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From Scott Stirling <>
Subject Shell problems with wild cards and sh vs. cmd
Date Fri, 27 Aug 2004 16:00:35 GMT

We have an old Java 1.1 applet that we need to compile on UNIX and Windows. In
Java 1.4.x targeting compilation for 1.1 byte codes no longer works (thanks,
Sun!), so we seem to need muiltiple JDKs installed to compile this one
particular sub-project, and switch JAVA_HOMEs or something.

But I had another idea, which is to use the 1.1, which contains the
compiler, and call it directly using the <java> task. We have to do this since
Ant detects the compiler and JVM version when we use the <javac> task, and as I
said, with JDK 1.4, both Ant and Sun JVM ensure that you can't target
compilation for 1.1. 

So, we did a <java> target that works on Windows calling the javac class and
passing in a /path/to/*.java. The Windows command shell somehow gets a chance to
evaluate the asterisk and expand it. We understand that this all has to do with
Ant using Runtime.exec() under the covers. Anyway, on UNIX (sh or bash
environment), the '*.java' does not get evaluated. The javac class throws an
error saying it can't find a file named "*.java"

So, turns out I had exactly the same issue using the <java> task to call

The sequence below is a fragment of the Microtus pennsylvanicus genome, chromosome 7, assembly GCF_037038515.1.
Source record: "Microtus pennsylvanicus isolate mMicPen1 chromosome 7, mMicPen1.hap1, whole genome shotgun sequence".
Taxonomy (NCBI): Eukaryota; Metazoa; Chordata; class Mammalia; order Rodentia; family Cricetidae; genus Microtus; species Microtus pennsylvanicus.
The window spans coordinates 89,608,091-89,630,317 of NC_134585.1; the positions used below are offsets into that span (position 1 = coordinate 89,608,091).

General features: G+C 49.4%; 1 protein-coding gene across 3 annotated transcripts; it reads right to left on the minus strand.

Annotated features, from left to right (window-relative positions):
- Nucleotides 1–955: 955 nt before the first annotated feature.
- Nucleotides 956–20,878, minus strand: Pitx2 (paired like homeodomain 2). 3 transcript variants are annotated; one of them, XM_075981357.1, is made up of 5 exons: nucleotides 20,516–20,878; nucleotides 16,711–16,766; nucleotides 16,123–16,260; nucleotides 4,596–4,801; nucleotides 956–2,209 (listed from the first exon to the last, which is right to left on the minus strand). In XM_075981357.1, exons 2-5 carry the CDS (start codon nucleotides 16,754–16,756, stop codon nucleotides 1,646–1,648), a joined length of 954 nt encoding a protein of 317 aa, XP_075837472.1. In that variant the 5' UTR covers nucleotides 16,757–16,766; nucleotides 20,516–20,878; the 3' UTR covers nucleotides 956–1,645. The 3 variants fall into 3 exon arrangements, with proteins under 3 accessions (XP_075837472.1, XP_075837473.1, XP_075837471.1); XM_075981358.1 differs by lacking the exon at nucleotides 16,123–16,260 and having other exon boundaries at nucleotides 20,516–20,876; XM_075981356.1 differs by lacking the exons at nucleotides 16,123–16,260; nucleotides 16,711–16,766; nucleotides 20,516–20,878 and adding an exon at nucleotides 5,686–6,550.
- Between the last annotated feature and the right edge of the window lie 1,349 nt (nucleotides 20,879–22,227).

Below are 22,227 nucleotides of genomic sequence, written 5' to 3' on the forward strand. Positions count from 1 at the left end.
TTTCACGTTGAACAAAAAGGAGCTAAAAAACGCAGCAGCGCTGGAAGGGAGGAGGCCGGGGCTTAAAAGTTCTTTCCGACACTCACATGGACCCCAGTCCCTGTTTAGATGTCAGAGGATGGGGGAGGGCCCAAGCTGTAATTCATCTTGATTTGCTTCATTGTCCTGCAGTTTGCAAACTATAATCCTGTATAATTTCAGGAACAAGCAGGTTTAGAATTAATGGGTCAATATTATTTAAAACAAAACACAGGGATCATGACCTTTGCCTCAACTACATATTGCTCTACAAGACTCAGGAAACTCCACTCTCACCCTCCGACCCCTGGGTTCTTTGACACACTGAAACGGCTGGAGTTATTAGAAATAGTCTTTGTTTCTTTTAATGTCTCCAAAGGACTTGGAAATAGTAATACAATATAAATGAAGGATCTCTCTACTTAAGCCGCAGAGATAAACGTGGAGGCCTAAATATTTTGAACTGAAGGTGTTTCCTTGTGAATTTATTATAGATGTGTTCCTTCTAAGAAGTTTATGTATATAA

weblogic.jspc a while back, and I had to write two targets for it (I didn't use
the optional task for good reasons), one for Windows, which is fast as hell, and
one for other OSes, which is slow. The speed is the difference between looping
over each folder of JSPs with JSPC, vs. processing a whole huge Web app all at once.

Anyway, this is a recurring issue now for me. We've tried using <exec> to call
java to call the javac class. This also does not work (the '*.java' is still
taken as a literal on UNIX). I know we *install* JDK 1.1 on any and all boxes
that need to build this, but it would be so much slicker to just be able to
stick in this one project and not have any external deps. Plus, the
issue affects use cases (as described with the weblogic.jspc tool).

Anyone else run into this and come up with a portable solution?

Scott Stirling
Workscape, Inc.

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